# psf#

aiapy.psf.psf(channel: Unit('Angstrom'), use_preflightcore=False, diffraction_orders=None, use_gpu=True)[source]#

Calculate the composite PSF for a given channel, including diffraction and core effects.

Note

This function has been adapted from aia_calc_psf.pro.

Note

If the cupy package is installed and your machine has an NVIDIA GPU, the PSF calculation will automatically be accelerated with CUDA. This can lead to several orders of magnitude in performance increase compared to pure numpy on a CPU.

The point spread function (PSF) can be modeled as a 2D Gaussian function of the radial distance $$r$$ from the center,

$I(r, \theta) = I_0 \exp\left(\frac{-r^2}{2\sigma^2}\right)$

where,

• $$I_0$$ : the intensity of a diffraction spike

• $$r$$ : the radial distance from the center

• $$\theta = m\lambda/d$$

• $$m$$ : diffraction order

• $$\lambda$$ : the wavelength of light

• $$\sigma$$ : width of Gaussian

The intensity of a particular diffraction spike, $$I_0$$, is given by,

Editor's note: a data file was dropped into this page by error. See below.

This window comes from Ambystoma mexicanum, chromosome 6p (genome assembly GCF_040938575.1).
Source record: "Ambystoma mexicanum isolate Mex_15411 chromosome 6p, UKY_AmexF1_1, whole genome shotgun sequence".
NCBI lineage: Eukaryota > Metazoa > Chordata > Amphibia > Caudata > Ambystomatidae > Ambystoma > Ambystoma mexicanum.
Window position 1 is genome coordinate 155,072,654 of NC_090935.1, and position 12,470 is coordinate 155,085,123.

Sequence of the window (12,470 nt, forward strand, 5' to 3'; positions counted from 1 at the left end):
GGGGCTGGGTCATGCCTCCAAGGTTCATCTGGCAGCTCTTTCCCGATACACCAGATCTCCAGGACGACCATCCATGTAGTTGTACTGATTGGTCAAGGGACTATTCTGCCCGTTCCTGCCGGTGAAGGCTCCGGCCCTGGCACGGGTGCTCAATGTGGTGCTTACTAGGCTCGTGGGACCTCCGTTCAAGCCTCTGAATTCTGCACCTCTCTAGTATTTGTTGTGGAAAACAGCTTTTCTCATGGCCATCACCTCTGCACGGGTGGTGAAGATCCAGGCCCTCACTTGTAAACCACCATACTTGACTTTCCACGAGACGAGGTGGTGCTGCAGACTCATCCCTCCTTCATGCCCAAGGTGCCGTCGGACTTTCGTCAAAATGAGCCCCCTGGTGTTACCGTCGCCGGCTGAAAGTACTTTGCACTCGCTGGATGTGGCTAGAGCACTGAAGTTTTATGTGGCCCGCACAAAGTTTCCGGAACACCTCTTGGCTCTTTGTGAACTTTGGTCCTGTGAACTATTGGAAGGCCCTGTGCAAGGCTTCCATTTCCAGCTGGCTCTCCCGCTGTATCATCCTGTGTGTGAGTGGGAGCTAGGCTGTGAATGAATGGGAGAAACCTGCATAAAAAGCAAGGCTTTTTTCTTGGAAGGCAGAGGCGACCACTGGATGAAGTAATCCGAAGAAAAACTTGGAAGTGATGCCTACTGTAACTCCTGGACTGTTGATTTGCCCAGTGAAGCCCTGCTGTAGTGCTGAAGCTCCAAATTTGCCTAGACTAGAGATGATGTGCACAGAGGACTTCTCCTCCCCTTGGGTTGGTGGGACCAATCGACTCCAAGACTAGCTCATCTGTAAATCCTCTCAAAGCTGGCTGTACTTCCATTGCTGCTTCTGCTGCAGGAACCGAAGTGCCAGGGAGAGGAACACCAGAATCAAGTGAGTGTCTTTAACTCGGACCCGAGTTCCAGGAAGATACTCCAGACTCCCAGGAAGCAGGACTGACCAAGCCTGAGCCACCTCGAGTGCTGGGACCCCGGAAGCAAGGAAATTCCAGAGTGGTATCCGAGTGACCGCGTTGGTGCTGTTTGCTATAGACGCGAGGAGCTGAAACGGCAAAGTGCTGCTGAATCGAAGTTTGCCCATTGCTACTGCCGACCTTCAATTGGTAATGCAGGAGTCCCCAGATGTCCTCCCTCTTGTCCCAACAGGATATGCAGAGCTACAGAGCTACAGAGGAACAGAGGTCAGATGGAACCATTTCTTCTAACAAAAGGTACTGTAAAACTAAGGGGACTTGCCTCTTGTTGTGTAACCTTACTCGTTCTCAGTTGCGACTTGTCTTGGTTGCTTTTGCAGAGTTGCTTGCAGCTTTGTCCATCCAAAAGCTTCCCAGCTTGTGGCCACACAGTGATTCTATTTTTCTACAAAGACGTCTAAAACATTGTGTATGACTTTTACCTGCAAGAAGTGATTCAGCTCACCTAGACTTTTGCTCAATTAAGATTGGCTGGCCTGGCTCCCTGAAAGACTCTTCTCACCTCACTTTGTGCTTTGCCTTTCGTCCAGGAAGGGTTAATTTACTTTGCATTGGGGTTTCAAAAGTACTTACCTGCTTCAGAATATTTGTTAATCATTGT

$I_0 = \mathrm{sinc}^2\left(\frac{\theta w}{\lambda}\right)$

where,

• $$w$$ : the width of the mesh wires

• $$d$$ : spacing between two consecutive mesh wires

The PSF for a given filter can then be calculated as,

$\mathrm{PSF} = \sum_{m=-\infty}^{+\infty}I_m(r,\theta)$

where, in practice, one can approximate the summation by simply summing over a sufficiently large number of diffraction orders. In this case, we sum from $$m=--100$$ to $$m=100$$.

Finally, the composite PSF of the entrance and focal plane filters is given by,

$\mathrm{PSF}_c = \left|\mathcal{F}\left\{ \mathcal{F}\{\mathrm{PSF}_f\} \mathcal{F}\{\mathrm{PSF}_e\} \right\}\right|$

where $$\mathcal{F}$$ denotes the Fourier transform, $$\mathrm{PSF}_f$$ is the PSF of the focal plane filter, and $$\mathrm{PSF}_e$$ is the PSF of the entrance filter. For a more detailed explanation of the PSF and the above calculation, see [1].

Parameters:
Returns:

The composite PSF of the entrance and focal plane filters.

Return type:

ndarray

References